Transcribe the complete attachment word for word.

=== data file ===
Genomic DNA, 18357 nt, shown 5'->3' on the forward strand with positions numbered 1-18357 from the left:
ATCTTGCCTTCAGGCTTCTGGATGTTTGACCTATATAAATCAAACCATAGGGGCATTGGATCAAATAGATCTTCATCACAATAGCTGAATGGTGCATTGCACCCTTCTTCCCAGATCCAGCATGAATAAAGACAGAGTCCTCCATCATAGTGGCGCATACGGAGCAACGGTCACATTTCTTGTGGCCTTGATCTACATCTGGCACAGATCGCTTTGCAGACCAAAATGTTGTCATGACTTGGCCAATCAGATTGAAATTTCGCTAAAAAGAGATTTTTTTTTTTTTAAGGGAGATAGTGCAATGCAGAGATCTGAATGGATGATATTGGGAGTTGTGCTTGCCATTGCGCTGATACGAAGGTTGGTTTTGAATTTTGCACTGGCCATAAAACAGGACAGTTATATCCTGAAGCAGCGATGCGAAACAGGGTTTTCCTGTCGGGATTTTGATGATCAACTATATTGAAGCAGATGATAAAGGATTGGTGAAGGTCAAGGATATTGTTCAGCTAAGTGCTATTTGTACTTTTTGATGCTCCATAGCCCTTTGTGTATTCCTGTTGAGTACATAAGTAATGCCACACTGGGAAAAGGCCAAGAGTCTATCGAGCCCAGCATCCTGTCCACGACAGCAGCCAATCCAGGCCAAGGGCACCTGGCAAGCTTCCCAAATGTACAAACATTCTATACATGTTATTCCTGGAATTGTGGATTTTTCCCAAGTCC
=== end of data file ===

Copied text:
Genomic DNA, 18357 nt, shown 5'->3' on the forward strand with positions numbered 1-18357 from the left:
ATCTTGCCTTCAGGCTTCTGGATGTTTGACCTATATAAATCAAACCATAGGGGCATTGGATCAAATAGATCTTCATCACAATAGCTGAATGGTGCATTGCACCCTTCTTCCCAGATCCAGCATGAATAAAGACAGAGTCCTCCATCATAGTGGCGCATACGGAGCAACGGTCACATTTCTTGTGGCCTTGATCTACATCTGGCACAGATCGCTTTGCAGACCAAAATGTTGTCATGACTTGGCCAATCAGATTGAAATTTCGCTAAAAAGAGATTTTTTTTTTTTTAAGGGAGATAGTGCAATGCAGAGATCTGAATGGATGATATTGGGAGTTGTGCTTGCCATTGCGCTGATACGAAGGTTGGTTTTGAATTTTGCACTGGCCATAAAACAGGACAGTTATATCCTGAAGCAGCGATGCGAAACAGGGTTTTCCTGTCGGGATTTTGATGATCAACTATATTGAAGCAGATGATAAAGGATTGGTGAAGGTCAAGGATATTGTTCAGCTAAGTGCTATTTGTACTTTTTGATGCTCCATAGCCCTTTGTGTATTCCTGTTGAGTACATAAGTAATGCCACACTGGGAAAAGGCCAAGAGTCTATCGAGCCCAGCATCCTGTCCACGACAGCAGCCAATCCAGGCCAAGGGCACCTGGCAAGCTTCCCAAATGTACAAACATTCTATACATGTTATTCCTGGAATTGTGGATTTTTCCCAAGTCC